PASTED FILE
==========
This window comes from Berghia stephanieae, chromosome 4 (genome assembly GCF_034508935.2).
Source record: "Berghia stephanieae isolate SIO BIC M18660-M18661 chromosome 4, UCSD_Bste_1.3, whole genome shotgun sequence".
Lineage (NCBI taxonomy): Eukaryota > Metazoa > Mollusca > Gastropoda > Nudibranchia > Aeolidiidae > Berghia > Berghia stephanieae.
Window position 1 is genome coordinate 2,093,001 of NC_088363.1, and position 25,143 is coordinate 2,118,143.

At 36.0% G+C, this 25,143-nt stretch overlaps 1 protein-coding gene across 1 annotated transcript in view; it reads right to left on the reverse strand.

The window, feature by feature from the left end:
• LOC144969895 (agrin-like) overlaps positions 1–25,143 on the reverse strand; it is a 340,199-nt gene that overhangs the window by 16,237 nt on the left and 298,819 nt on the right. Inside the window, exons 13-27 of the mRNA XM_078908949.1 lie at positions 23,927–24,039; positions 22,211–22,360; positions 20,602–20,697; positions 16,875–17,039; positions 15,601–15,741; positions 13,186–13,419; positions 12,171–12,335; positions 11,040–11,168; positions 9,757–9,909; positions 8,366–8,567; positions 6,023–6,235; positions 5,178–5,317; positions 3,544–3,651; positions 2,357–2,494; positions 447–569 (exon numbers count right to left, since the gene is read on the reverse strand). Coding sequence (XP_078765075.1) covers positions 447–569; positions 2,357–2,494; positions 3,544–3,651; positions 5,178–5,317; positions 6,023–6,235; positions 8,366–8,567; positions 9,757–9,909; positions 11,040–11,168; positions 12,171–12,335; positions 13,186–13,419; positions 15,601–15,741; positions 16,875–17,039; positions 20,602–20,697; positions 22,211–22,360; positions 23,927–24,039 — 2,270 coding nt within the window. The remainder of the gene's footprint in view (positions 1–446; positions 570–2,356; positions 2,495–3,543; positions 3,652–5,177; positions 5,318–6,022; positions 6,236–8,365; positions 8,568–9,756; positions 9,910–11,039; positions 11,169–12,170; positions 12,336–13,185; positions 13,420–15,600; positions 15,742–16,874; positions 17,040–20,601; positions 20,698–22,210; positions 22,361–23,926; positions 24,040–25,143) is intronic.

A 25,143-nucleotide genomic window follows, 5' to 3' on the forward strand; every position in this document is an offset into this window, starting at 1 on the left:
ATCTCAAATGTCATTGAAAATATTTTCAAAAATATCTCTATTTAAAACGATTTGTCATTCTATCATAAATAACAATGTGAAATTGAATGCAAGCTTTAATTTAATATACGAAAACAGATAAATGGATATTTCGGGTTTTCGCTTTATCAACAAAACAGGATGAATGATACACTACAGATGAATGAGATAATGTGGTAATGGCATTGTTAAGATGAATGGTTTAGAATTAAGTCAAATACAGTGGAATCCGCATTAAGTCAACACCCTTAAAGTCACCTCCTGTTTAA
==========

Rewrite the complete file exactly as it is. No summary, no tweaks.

This window comes from Berghia stephanieae, chromosome 4 (genome assembly GCF_034508935.2).
Source record: "Berghia stephanieae isolate SIO BIC M18660-M18661 chromosome 4, UCSD_Bste_1.3, whole genome shotgun sequence".
Lineage (NCBI taxonomy): Eukaryota > Metazoa > Mollusca > Gastropoda > Nudibranchia > Aeolidiidae > Berghia > Berghia stephanieae.
Window position 1 is genome coordinate 2,093,001 of NC_088363.1, and position 25,143 is coordinate 2,118,143.

At 36.0% G+C, this 25,143-nt stretch overlaps 1 protein-coding gene across 1 annotated transcript in view; it reads right to left on the reverse strand.

The window, feature by feature from the left end:
• LOC144969895 (agrin-like) overlaps positions 1–25,143 on the reverse strand; it is a 340,199-nt gene that overhangs the window by 16,237 nt on the left and 298,819 nt on the right. Inside the window, exons 13-27 of the mRNA XM_078908949.1 lie at positions 23,927–24,039; positions 22,211–22,360; positions 20,602–20,697; positions 16,875–17,039; positions 15,601–15,741; positions 13,186–13,419; positions 12,171–12,335; positions 11,040–11,168; positions 9,757–9,909; positions 8,366–8,567; positions 6,023–6,235; positions 5,178–5,317; positions 3,544–3,651; positions 2,357–2,494; positions 447–569 (exon numbers count right to left, since the gene is read on the reverse strand). Coding sequence (XP_078765075.1) covers positions 447–569; positions 2,357–2,494; positions 3,544–3,651; positions 5,178–5,317; positions 6,023–6,235; positions 8,366–8,567; positions 9,757–9,909; positions 11,040–11,168; positions 12,171–12,335; positions 13,186–13,419; positions 15,601–15,741; positions 16,875–17,039; positions 20,602–20,697; positions 22,211–22,360; positions 23,927–24,039 — 2,270 coding nt within the window. The remainder of the gene's footprint in view (positions 1–446; positions 570–2,356; positions 2,495–3,543; positions 3,652–5,177; positions 5,318–6,022; positions 6,236–8,365; positions 8,568–9,756; positions 9,910–11,039; positions 11,169–12,170; positions 12,336–13,185; positions 13,420–15,600; positions 15,742–16,874; positions 17,040–20,601; positions 20,698–22,210; positions 22,361–23,926; positions 24,040–25,143) is intronic.

A 25,143-nucleotide genomic window follows, 5' to 3' on the forward strand; every position in this document is an offset into this window, starting at 1 on the left:
ATCTCAAATGTCATTGAAAATATTTTCAAAAATATCTCTATTTAAAACGATTTGTCATTCTATCATAAATAACAATGTGAAATTGAATGCAAGCTTTAATTTAATATACGAAAACAGATAAATGGATATTTCGGGTTTTCGCTTTATCAACAAAACAGGATGAATGATACACTACAGATGAATGAGATAATGTGGTAATGGCATTGTTAAGATGAATGGTTTAGAATTAAGTCAAATACAGTGGAATCCGCATTAAGTCAACACCCTTAAAGTCACCTCCTGTTTAA